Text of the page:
Hitting a Nerve

Does misplaced faith in modern medicine run at odds against healthier lifestyles?


 

Recently, a study in the Journal of the American Heart Association found that taking statins and blood pressure medications doesn’t lead to healthier lifestyles.

A picture of a cupcake covered with pills and tablets copyright Jeffrey Hamilton/Thinkstock

This should surprise no one practicing medicine today. With absolutely no scientific data to back up the next statement, I’m willing to bet a study on oral antiglycemics for type 2 diabetes would yield similar results.

The problem here is that these drugs don’t change human nature, and I’m not belittling their ability to reduce morbidity and mortality.

Developed nations nowadays live in a world of plenty. For most of us, there’s not only no shortage of food options, but the majority of what’s out there is the worst stuff for your health. Salty, dense calories, high-fat, sweetened – for most of us that’s a normal day of eating. It tastes good. Two million years of evolution have programmed us to eat similar stuff because in the wild it sustains survival.


In the city and suburbs, however, that’s not the case.

Food manufacturers make it and stores sell it because, quite bluntly, it makes money. The profit margin for unhealthy stuff is higher than that for fruits and vegetables. If you’re trying to run a successful business, which one would you choose to sell?

As long as people are going to eat unhealthy stuff, others will sell it to them. All the medical breakthroughs in the world won’t change that.

Same with exercise. Some people love to exercise. Some people catch the bug to do it consistently. But most try for a few weeks, usually in January-February, then give up because they don’t have time, or the will, or both.

Medical breakthroughs won’t fix that, either.

There’s also, I suspect, a component of misplaced faith in modern medicine. Like the mysterious “anti-calories” in a can of diet soda. You really do encounter people who think that drinking a diet soda and having a slice of chocolate cake will cancel each other out. Any doctor or nutritionist will scoff at this, but it’s amazing how many people think that doing one good thing (health wise) means you can equally do one bad thing at no penalty. Humans love magical thinking like that.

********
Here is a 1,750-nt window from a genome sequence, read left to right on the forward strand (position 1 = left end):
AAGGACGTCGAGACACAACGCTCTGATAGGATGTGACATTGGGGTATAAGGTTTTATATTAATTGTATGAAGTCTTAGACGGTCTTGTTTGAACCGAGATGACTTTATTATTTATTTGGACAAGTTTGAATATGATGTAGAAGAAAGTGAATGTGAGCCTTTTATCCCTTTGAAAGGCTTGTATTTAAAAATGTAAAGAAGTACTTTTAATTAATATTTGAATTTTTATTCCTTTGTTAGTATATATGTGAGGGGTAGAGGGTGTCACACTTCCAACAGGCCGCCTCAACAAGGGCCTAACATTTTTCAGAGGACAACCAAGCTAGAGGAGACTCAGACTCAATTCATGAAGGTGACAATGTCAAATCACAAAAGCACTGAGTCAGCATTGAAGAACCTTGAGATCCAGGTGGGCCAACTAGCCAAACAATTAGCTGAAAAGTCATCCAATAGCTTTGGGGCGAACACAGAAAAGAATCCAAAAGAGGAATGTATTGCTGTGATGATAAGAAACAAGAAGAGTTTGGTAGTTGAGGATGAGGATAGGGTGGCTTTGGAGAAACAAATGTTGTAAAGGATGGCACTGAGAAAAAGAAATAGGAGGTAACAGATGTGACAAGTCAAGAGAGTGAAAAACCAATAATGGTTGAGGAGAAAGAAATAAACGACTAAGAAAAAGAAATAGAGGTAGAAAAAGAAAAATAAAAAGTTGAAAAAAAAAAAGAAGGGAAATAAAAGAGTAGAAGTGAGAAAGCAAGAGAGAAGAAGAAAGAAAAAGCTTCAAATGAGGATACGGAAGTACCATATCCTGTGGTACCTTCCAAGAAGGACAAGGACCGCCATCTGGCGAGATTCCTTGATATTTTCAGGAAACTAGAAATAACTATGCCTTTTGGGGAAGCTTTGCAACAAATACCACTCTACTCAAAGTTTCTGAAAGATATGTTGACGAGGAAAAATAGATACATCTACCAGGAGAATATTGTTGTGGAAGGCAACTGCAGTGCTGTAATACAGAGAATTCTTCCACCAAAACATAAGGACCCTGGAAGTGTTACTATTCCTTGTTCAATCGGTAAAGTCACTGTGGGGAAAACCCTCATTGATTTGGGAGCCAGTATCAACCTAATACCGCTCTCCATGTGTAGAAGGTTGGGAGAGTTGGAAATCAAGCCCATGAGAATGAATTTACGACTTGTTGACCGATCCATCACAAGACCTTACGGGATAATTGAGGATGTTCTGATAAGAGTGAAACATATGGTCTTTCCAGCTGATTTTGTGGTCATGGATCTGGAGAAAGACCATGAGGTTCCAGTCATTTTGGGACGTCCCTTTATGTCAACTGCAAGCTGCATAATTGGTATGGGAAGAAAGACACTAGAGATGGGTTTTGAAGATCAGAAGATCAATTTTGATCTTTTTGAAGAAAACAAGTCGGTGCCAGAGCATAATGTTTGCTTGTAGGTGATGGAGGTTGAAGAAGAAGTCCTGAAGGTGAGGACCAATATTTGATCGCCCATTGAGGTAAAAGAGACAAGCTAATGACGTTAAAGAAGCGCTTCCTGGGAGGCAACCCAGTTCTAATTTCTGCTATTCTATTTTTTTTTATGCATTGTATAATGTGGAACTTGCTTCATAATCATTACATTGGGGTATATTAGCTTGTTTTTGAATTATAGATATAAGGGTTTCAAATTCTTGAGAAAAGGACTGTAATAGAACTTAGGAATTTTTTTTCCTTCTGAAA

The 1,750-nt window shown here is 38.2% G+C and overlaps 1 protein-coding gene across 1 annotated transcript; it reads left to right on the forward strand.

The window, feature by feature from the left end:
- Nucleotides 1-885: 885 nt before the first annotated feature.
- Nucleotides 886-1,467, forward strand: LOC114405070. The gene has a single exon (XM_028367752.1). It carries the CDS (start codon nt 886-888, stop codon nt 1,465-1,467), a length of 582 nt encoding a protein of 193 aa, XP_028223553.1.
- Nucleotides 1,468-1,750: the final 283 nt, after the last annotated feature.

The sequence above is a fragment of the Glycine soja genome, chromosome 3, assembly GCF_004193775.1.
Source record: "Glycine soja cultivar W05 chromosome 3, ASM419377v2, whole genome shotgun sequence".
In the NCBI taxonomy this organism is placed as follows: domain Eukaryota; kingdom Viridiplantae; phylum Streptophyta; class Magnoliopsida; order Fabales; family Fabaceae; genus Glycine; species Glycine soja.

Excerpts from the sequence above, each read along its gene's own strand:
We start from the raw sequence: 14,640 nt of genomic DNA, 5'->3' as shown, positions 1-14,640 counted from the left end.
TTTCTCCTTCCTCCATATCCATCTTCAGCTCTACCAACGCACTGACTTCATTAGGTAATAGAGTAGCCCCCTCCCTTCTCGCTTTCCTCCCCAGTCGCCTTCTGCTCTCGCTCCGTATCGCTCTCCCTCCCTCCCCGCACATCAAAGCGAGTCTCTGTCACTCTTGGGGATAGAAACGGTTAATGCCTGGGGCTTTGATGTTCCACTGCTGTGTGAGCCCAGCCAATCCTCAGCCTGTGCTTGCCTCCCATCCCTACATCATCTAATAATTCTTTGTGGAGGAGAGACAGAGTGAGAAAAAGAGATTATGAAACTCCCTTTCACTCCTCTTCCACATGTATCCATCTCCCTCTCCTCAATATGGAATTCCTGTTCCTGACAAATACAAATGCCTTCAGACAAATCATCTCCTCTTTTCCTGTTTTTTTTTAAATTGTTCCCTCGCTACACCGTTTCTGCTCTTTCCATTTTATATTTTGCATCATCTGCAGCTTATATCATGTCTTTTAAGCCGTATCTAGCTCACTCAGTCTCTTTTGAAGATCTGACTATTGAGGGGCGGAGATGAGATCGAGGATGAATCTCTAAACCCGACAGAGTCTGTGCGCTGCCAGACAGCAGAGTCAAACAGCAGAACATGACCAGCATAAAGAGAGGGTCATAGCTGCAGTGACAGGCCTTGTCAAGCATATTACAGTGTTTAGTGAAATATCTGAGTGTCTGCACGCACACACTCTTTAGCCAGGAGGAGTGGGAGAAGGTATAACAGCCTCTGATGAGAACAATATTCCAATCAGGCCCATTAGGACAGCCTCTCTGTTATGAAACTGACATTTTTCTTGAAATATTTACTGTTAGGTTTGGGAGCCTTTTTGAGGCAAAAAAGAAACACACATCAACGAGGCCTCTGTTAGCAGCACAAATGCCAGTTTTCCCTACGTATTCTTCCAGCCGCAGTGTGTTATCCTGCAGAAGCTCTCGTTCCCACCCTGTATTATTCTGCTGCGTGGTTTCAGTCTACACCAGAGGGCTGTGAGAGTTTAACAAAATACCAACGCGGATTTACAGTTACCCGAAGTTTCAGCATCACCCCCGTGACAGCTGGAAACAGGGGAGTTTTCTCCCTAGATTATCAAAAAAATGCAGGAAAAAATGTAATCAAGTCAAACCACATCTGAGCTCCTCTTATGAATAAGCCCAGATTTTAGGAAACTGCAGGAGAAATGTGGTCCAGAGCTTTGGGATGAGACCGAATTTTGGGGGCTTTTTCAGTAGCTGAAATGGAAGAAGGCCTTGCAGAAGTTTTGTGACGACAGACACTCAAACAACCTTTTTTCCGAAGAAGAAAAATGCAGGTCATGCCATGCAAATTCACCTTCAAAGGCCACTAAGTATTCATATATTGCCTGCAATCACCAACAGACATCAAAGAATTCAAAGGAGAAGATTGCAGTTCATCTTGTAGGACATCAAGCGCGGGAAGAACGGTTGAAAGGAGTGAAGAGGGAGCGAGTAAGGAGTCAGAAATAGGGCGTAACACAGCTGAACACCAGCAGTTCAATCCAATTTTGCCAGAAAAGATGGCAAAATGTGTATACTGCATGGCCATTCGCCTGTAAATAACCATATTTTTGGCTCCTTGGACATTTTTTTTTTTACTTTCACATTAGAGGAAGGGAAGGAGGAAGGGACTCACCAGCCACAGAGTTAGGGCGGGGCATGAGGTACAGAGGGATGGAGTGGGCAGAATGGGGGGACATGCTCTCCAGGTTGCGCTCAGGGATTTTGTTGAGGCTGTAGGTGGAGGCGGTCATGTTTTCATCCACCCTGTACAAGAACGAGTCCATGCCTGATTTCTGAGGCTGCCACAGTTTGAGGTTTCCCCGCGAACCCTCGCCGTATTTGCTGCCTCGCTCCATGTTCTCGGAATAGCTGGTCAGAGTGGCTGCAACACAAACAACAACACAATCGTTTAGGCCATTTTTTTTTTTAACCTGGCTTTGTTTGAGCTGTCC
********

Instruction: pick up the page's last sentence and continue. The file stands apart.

Dr. Allan M. Block, a neurologist is Scottsdale, Ariz.

Dr. Allan M. Block

Unintentionally, the medications contribute to this belief. People figure if they’re lowering blood sugar or lipids, maybe they can eat more steak and ice cream. That’s an unintended consequence of modern medicine. It’s not even limited to nonmedical people. When Lipitor came to market in the late 1990s, one of my attendings called it “a license to eat.” Sadly, as the new study proves, he wasn’t that far from the truth.

People want an easy cure. A pill that makes it all better. That’s human nature. But the real problem, for all the great work we’ve done in medications, is that many patients don’t want to be an active participant in their own care. Exercising and maintaining a healthy diet are hard work, in spite of all the evidence showing their benefits (especially when combined with modern medicine, which is the whole idea in the first place). So it’s much easier for them to place all the responsibility on doctors and medications, and just take a simple pill to fix everything.

As this study shows, it doesn’t work that way.

Dr. Block has a solo neurology practice in Scottsdale, Ariz.

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